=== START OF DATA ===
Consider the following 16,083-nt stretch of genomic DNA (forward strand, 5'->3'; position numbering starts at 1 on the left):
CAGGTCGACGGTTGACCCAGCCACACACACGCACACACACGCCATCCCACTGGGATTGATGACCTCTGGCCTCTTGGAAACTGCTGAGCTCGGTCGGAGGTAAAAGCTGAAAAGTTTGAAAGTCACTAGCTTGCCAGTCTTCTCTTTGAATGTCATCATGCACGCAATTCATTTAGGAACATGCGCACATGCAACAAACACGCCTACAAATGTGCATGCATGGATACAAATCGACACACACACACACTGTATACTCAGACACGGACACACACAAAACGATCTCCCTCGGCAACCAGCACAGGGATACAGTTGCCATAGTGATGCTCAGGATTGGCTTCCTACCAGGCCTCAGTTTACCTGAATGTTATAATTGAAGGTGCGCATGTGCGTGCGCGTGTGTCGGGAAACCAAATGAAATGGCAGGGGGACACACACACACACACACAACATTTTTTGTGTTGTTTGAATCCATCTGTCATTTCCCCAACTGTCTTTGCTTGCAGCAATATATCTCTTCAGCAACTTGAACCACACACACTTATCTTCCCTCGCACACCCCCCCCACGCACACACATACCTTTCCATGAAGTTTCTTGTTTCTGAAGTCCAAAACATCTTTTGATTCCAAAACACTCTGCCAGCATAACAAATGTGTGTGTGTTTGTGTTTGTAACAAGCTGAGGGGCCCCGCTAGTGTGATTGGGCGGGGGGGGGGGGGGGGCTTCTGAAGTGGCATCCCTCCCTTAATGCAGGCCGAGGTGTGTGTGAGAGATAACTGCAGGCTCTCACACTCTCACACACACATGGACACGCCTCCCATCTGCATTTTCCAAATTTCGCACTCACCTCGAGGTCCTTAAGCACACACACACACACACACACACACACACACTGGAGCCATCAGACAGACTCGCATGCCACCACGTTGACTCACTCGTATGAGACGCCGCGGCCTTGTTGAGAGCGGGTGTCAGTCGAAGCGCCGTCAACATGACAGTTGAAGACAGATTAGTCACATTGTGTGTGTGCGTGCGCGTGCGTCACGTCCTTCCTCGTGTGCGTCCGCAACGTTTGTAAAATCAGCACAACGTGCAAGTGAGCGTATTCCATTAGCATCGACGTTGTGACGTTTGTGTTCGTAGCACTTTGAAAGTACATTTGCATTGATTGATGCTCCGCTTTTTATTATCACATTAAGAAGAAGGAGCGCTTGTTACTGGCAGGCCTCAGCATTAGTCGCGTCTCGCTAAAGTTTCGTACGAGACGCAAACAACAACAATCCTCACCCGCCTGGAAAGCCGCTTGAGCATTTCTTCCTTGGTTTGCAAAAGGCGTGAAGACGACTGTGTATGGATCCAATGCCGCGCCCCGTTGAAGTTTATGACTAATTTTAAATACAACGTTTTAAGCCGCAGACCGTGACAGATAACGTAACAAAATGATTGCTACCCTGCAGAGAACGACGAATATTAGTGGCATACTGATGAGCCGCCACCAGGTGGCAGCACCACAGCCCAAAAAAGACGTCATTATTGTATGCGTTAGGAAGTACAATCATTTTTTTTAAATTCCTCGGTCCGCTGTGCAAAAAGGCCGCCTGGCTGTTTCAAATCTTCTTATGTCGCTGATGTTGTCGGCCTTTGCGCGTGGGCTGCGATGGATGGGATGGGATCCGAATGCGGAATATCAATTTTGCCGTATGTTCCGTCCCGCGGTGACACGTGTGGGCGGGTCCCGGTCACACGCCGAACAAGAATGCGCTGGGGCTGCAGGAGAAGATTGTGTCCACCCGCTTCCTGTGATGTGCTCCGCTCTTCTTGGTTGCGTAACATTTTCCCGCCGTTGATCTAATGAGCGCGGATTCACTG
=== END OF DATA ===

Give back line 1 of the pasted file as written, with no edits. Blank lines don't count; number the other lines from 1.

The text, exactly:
Consider the following 16,083-nt stretch of genomic DNA (forward strand, 5'->3'; position numbering starts at 1 on the left):